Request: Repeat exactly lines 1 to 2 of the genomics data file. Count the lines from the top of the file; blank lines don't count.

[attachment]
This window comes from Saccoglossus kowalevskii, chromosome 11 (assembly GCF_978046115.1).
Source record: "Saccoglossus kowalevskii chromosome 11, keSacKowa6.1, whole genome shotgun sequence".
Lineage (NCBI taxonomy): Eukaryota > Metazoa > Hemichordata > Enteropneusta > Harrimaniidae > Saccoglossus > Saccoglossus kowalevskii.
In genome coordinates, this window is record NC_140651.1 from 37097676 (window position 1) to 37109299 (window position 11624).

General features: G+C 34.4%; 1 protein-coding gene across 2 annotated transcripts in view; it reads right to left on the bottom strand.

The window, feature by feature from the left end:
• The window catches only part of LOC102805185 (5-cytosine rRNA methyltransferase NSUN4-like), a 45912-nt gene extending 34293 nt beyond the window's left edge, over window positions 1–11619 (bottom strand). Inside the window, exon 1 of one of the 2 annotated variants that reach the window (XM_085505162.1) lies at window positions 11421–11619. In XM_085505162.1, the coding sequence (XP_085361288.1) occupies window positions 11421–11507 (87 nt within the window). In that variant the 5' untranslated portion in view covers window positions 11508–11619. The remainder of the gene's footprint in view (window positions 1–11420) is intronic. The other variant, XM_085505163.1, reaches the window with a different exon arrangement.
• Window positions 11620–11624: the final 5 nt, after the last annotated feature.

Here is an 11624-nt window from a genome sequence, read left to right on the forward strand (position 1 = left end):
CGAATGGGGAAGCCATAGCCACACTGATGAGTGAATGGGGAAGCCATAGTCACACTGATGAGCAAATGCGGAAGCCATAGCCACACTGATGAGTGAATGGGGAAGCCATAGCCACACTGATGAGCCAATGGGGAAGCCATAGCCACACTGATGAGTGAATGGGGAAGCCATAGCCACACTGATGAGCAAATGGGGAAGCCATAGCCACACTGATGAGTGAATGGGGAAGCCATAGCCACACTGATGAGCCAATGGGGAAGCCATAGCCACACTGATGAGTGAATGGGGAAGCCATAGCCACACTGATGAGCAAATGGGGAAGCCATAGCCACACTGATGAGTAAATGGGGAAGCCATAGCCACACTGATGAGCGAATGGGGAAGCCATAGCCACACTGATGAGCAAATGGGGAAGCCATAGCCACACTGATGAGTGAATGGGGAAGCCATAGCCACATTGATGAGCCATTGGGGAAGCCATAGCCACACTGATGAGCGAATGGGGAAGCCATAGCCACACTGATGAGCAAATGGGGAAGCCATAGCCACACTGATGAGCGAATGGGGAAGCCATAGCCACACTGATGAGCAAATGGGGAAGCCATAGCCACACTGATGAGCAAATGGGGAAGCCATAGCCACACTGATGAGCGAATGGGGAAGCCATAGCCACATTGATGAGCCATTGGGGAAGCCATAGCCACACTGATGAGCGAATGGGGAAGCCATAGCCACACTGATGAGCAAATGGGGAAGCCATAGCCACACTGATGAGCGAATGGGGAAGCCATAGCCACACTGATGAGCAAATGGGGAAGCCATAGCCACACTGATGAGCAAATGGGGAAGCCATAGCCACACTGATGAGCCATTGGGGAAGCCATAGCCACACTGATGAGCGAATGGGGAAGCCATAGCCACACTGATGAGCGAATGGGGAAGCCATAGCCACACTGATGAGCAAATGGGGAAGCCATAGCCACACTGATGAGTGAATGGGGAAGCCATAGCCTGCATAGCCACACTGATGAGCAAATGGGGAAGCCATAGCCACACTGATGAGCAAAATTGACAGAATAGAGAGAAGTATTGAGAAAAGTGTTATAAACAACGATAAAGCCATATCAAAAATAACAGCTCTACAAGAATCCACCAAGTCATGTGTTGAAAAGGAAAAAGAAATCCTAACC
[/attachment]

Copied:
This window comes from Saccoglossus kowalevskii, chromosome 11 (assembly GCF_978046115.1).
Source record: "Saccoglossus kowalevskii chromosome 11, keSacKowa6.1, whole genome shotgun sequence".